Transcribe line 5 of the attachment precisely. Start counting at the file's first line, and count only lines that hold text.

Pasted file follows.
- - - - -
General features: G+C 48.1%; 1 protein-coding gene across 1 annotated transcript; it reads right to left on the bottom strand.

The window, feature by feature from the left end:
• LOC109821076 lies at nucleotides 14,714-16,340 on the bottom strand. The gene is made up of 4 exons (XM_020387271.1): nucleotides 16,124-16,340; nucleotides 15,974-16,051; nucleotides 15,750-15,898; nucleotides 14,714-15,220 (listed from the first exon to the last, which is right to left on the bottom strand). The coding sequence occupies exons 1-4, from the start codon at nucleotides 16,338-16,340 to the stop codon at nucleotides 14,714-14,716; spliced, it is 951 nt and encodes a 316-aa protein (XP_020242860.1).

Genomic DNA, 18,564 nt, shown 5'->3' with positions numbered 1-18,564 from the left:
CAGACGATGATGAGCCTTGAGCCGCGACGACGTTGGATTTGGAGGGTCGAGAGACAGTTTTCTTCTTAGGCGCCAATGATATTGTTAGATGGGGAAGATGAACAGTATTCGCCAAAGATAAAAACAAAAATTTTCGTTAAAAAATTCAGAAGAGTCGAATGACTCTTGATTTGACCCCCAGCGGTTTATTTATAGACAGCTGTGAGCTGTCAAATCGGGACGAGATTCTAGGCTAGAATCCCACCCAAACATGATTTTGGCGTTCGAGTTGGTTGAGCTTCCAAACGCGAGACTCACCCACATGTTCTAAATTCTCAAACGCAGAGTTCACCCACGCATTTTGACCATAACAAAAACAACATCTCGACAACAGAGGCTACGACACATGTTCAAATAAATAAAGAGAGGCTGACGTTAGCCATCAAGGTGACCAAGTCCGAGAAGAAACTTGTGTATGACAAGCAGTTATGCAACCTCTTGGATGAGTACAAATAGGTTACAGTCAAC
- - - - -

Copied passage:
CAGACGATGATGAGCCTTGAGCCGCGACGACGTTGGATTTGGAGGGTCGAGAGACAGTTTTCTTCTTAGGCGCCAATGATATTGTTAGATGGGGAAGATGAACAGTATTCGCCAAAGATAAAAACAAAAATTTTCGTTAAAAAATTCAGAAGAGTCGAATGACTCTTGATTTGACCCCCAGCGGTTTATTTATAGACAGCTGTGAGCTGTCAAATCGGGACGAGATTCTAGGCTAGAATCCCACCCAAACATGATTTTGGCGTTCGAGTTGGTTGAGCTTCCAAACGCGAGACTCACCCACATGTTCTAAATTCTCAAACGCAGAGTTCACCCACGCATTTTGACCATAACAAAAACAACATCTCGACAACAGAGGCTACGACACATGTTCAAATAAATAAAGAGAGGCTGACGTTAGCCATCAAGGTGACCAAGTCCGAGAAGAAACTTGTGTATGACAAGCAGTTATGCAACCTCTTGGATGAGTACAAATAGGTTACAGTCAAC